AAPL Stock: 112.12 ( + 2.62 )

Printed from

Apple may see fines over poor data archives

updated 12:00 am EST, Sat November 22, 2008

Apple may see fines

The latest development in the Apple-Psystar case may potentially see Apple stumbling over potential fines, as a recent filing shows that the company does not practice common document and email archiving etiquette. The Industry Standard reports that Apple maintains no company standard for email and document retention, a practice that can lead to millions of dollars in fines when adequate documentation is not found, when called upon in support of courtroom proceedings.

An anonymous lawyer, working for an allegedly prevalent firm, said that Apple's policy for data retention is "negligent," because of a lack of due process. Apple hopes to counter the claim by stating that retention policies were in check, as relevant personnel were notified of the impending requirement of documents pertinent to the Psystar case.

Judge William Alsup recently put a tentative dismissal on Psystar's anti-trust countersuit, but the discovery could harm Apple, as it is presently enduing several other legal hassles.

by MacNN Staff



  1. horvatic

    Joined: Dec 1969


    I find this hard

    I find this hard to believe since Apple has been in many court battles, without this issue ever coming up. If they have no records or documentation they would not be able to even go to court. More FUD in my opinion.

  1. Bobfozz

    Joined: Dec 1969


    Pystar's Desperate

    I can not believe our court system.

  1. danviento

    Joined: Dec 1969


    even harder to believe

    So, because I'm a business, I have to follow common email filing practices, just in case someone wants to s**** me over? This I find hard to believe. Maybe it's a CA thing, but if state of federal laws can require you to operate you business down to your filing system, this just isn't the real America.

    Hands off!

  1. Guest

    Joined: Dec 1969



    Scammed Electronista. This is completely false and concocted. Once again, demonstrating the high research value of online journalism. Idiots, check your sources. Especially in light of potential lawsuits that could arise, particularly in the area of stock manipulation.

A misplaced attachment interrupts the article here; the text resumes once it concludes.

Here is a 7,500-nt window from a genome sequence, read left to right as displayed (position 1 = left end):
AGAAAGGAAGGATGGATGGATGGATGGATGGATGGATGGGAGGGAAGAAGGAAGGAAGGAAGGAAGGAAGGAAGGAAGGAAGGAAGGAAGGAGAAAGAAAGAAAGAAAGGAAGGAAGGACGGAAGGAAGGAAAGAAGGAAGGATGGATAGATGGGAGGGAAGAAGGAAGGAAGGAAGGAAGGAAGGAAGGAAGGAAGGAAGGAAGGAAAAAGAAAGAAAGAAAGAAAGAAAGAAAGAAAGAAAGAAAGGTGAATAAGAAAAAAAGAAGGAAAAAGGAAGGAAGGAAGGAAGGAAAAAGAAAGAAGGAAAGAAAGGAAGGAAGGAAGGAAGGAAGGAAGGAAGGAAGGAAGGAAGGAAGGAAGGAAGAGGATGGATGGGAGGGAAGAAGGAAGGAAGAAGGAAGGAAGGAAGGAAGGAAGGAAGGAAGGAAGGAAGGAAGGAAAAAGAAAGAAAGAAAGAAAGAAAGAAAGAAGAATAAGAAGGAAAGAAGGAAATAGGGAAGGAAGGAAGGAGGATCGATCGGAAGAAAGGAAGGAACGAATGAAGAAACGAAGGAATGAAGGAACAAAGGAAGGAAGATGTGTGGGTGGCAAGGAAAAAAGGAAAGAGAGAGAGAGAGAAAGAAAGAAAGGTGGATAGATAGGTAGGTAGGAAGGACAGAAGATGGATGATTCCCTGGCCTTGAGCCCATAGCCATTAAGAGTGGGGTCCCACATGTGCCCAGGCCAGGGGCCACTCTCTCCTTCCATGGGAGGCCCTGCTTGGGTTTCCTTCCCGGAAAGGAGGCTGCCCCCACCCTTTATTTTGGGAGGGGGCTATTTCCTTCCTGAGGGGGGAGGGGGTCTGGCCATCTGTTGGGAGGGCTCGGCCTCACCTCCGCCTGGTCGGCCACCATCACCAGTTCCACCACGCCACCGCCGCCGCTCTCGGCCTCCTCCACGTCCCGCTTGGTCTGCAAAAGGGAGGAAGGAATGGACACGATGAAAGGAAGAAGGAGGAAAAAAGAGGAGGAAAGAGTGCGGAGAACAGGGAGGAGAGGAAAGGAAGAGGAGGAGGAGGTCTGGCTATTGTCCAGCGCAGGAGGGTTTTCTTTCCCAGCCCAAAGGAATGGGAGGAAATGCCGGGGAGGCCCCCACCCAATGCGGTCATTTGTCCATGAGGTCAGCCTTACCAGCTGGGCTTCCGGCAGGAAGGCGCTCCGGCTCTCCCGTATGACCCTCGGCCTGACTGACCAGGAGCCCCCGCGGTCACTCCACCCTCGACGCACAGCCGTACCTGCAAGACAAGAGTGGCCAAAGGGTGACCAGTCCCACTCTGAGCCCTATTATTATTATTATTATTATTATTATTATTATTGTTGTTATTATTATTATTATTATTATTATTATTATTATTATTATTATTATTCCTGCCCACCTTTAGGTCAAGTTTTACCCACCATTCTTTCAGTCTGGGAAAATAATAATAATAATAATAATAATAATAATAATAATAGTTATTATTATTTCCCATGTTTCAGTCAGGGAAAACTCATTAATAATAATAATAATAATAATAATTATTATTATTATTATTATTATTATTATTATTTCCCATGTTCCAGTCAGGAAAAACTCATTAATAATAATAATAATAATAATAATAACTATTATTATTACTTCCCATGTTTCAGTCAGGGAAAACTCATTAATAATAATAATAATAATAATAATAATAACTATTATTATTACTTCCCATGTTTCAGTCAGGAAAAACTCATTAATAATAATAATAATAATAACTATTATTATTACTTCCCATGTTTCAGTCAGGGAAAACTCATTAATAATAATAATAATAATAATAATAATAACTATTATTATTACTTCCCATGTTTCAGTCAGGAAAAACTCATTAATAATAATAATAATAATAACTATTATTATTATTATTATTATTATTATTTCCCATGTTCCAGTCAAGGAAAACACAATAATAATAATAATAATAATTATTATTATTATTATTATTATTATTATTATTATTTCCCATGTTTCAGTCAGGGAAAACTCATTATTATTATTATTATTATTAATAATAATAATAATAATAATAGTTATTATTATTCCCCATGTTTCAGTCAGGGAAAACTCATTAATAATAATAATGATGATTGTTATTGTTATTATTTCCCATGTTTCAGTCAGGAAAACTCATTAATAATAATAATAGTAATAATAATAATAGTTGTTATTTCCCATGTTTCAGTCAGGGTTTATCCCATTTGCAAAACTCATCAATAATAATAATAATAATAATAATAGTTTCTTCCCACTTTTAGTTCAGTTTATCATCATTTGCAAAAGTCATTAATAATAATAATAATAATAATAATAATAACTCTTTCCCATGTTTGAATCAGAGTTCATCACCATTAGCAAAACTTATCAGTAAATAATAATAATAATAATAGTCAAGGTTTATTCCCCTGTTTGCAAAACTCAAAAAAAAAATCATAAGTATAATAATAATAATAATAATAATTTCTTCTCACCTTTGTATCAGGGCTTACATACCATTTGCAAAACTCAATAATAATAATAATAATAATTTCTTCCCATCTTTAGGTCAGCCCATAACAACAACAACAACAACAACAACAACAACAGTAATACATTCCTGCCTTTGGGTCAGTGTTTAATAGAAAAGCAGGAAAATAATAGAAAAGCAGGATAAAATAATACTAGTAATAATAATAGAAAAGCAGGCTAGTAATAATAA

1. malax

    Joined: Dec 1969


    not hard to believe

    Welcome to the new world of federal e-discovery rules. It's been a huge issue with corporate IT groups for the last few years. You really do have to set up and enforce document retention policies at your workplace to prevent possible fines in the case of a lawsuit. Having said that, if Apple gets fined on this their IT and/or legal guys have been asleep at the wheel.

  1. rtbarry

    Joined: Dec 1969


    lol macnn....

    "An anonymous lawyer, working for an allegedly prevalent firm"

  1. Guest

    Joined: Dec 1969


    doubt it's true

    I work for a major defense contractor and within the last year, a new email policy was established. Archiving is not allowed. Any email in the inbox older than 30 days gets deleted. Any email saved to a folder gets deleted after a year.

    It seems doubtful that there could be law requiring companies to archive email given the policy at our company.

  1. andrewbw

    Joined: Dec 1969


    holy cats

    (burying face in hands) part of the SEC rules that govern publicly traded companies, you idiots.

  1. macjockey

    Joined: Dec 1969


    it's true

    I guess you have never heard of the Sarbanes-Oxley Act of 2002. It was created after the corporate scandals like Enron. It requires large corporations to archive all their email to protect the stockholders in case there is fraud. There are companies in my town that do this and this includes all junk mail. No mail is deleted from the archives.

    But hey, what's a few million dollar fine when you have $25 billion and you can s**** anyone that is wanting discovery.

  1. testudo

    Joined: Dec 1969


    Re: doubt its true

    Archiving is not allowed. Any email in the inbox older than 30 days gets deleted. Any email saved to a folder gets deleted after a year.

    Um, email retention policies are usually not left to the individual, but on a system-wide basis. Ergo, it doesn't matter what they do to your mailboxes on your computers or the server, as they can still have all your email stored somewhere.

    And they probably did this so (a) you can't take secrets with you, and (b) employees aren't saving ALL their email, thus clogging up space on the mail servers.

Login Here

Not a member of the MacNN forums? Register now for free.


Network Headlines

Follow us on Facebook


Most Popular


Recent Reviews

Polk Hinge Wireless headphones

Polk, a company well-established in the audio market, recently released a new set of headphones aimed at the lifestyle market. The Hin ...

Blue Yeti Studio

Despite being very familiar with Blue Microphones' lower-end products -- we've long recommended the company's Snowball line of mics ...

ZTE Spro 2 Smart Projector

Home theaters are becoming more and more accessible these days, but maybe you've been a bit wary about buying a home projector. And h ...


Most Commented